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A recent statement released by the Climate and Land Use Alliance – a coalition that promotes the role of forests and landscapes in climate change mitigation – was published to coincide with the IPCC special report on limiting global warming to 1.5 degrees Celsius.

The statement, signed by 40 prominent environmental scientists, argues that the preservation, restoration and sustainable management of forests is the world’s best hope for limiting global temperature rises to 1.5 degrees Celsius above pre-industrial levels.

It suggests that benefits would be immediate and estimates that reforestation and improved forest management could provide 18 percent of cost-effective mitigation by 2030. The reasons why are fivefold:

  • The world’s forests contain more carbon than exploitable oil, gas, and coal deposits, hence avoiding forest carbon emissions is just as urgent as halting fossil fuel use.
  • Forests currently remove around a quarter of the CO2 humans add to the atmosphere, keeping climate change from getting even worse.
  • Achieving the 1.5°C goal also requires massive forest restoration to remove excess carbon dioxide from the atmosphere.
  • Bioenergy has technical constraints and is therefore not the primary solution.
  • Tropical forests cool the air locally and for the entire planet, as well as creating the rainfall essential for growing food in their regions and beyond.

A view of Way Bulak river in Lampung, Indonesia. Photo by Ulet Ifansasti/CIFOR

The CGIAR Research Program on Forests, Trees and Agroforestry (FTA) works on enhancing all possible contributions of forests, trees and agroforestry to sustainable development and, in this context, climate change is a major focus of FTA’s work.

TECH-SAVVY BY NATURE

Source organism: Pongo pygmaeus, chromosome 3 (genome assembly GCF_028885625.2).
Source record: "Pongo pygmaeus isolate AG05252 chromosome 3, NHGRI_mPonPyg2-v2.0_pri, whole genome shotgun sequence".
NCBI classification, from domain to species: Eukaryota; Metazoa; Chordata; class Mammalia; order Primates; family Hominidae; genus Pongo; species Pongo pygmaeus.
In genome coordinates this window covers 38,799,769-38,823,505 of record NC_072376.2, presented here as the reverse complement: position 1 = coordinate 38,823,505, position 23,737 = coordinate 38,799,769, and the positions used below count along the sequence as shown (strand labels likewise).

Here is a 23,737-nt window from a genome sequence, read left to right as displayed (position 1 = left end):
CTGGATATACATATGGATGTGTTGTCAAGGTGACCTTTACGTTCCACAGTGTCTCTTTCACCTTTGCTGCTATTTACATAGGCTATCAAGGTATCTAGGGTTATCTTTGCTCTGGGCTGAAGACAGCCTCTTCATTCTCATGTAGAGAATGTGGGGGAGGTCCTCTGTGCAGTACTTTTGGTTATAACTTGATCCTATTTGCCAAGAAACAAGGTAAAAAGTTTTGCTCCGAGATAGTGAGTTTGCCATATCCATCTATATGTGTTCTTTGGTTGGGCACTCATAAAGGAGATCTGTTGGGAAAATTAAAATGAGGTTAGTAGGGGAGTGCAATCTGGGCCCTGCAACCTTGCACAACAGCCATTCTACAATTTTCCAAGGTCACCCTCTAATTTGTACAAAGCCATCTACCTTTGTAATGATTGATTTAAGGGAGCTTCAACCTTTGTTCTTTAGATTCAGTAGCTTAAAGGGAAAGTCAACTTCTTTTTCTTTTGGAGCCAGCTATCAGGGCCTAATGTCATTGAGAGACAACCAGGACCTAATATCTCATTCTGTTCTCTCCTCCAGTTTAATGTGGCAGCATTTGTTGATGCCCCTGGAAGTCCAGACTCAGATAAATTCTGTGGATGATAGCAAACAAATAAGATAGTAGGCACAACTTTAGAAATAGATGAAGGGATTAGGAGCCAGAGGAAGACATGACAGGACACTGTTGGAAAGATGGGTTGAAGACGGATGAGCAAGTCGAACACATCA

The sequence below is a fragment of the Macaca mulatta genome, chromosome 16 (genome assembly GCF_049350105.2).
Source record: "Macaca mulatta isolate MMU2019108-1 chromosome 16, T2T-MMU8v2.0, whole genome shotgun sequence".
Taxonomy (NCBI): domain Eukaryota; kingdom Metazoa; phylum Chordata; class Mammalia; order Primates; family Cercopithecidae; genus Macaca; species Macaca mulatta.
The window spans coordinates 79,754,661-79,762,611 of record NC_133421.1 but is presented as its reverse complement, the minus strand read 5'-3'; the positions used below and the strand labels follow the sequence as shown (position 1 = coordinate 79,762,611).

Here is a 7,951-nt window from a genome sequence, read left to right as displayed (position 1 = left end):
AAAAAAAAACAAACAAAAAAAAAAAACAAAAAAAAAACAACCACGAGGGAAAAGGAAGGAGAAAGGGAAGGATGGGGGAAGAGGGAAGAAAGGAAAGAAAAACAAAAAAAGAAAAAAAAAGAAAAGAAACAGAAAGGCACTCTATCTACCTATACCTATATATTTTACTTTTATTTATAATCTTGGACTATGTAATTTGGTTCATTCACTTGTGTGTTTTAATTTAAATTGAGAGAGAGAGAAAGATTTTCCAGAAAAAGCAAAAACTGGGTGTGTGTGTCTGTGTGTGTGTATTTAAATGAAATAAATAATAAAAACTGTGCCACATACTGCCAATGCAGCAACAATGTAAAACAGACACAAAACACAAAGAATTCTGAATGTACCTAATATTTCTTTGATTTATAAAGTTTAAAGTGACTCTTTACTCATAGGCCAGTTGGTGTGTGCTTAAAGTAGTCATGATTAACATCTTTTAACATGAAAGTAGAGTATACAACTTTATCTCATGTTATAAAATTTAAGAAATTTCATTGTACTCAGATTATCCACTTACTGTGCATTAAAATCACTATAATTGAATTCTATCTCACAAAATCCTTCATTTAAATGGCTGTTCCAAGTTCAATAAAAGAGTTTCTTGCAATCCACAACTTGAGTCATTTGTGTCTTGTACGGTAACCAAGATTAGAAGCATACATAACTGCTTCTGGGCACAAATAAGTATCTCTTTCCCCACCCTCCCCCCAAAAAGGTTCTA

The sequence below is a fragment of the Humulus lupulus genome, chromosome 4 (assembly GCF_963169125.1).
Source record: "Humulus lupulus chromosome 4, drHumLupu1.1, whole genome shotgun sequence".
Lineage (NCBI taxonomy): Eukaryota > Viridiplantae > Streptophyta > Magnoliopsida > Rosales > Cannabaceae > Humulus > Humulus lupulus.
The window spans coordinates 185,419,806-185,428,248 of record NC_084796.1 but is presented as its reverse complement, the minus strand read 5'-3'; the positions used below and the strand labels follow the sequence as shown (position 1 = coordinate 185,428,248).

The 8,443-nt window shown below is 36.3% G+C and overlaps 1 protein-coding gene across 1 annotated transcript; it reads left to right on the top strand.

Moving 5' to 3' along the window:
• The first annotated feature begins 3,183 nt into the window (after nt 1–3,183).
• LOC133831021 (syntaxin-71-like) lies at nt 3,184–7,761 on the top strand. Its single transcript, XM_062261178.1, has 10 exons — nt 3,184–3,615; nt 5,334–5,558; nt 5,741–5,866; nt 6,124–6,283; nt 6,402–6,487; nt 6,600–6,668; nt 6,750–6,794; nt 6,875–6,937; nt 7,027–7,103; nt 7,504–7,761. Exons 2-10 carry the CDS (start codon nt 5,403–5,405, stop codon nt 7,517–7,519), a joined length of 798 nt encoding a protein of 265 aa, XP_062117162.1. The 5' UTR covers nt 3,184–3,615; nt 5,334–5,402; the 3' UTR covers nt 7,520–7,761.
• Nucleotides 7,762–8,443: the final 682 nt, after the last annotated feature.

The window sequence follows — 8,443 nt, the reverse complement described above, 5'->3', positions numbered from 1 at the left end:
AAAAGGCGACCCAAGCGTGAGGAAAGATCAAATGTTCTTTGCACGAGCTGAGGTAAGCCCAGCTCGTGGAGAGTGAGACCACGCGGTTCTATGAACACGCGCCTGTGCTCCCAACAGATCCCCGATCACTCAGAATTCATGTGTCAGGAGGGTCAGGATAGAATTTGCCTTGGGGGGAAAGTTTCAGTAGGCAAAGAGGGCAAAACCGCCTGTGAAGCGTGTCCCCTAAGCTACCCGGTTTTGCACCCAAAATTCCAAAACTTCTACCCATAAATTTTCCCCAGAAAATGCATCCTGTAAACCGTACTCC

Forests provide a form of ‘natural technology’ that is practical and more cost-effective than alternative carbon removal technologies, which are not yet mature enough for wide application, says Dr. Louis Verchot, a land restoration expert at the International Center for Tropical Agriculture (CIAT) and a signatory of the statement.

Verchot points to the disadvantages of both Carbon Capture and Storage (CCS), which captures emissions from the air or energy production and stores it, often underground, and Bio-energy with Carbon Capture and Storage (BECCS), which combines CCS with the further use of biomass for energy production, holding that the carbon-capture of biomass growth further offsets emissions.

“CCS expends a significant amount of energy, which raises the cost substantially,” he says. “And although BECCS may be more cost-effective, there are concerns related to the safe and permanent storage of carbon dioxide.”

In particular, there are questions related to seismic vulnerability and leakage in BECCS technologies. The production of biomass feedstocks that support BECCS could also be problematic: increasing demand for land, water, and nutrients to produce the feedstocks could increase competition for land, encourage land grabs and potentially increase deforestation as well.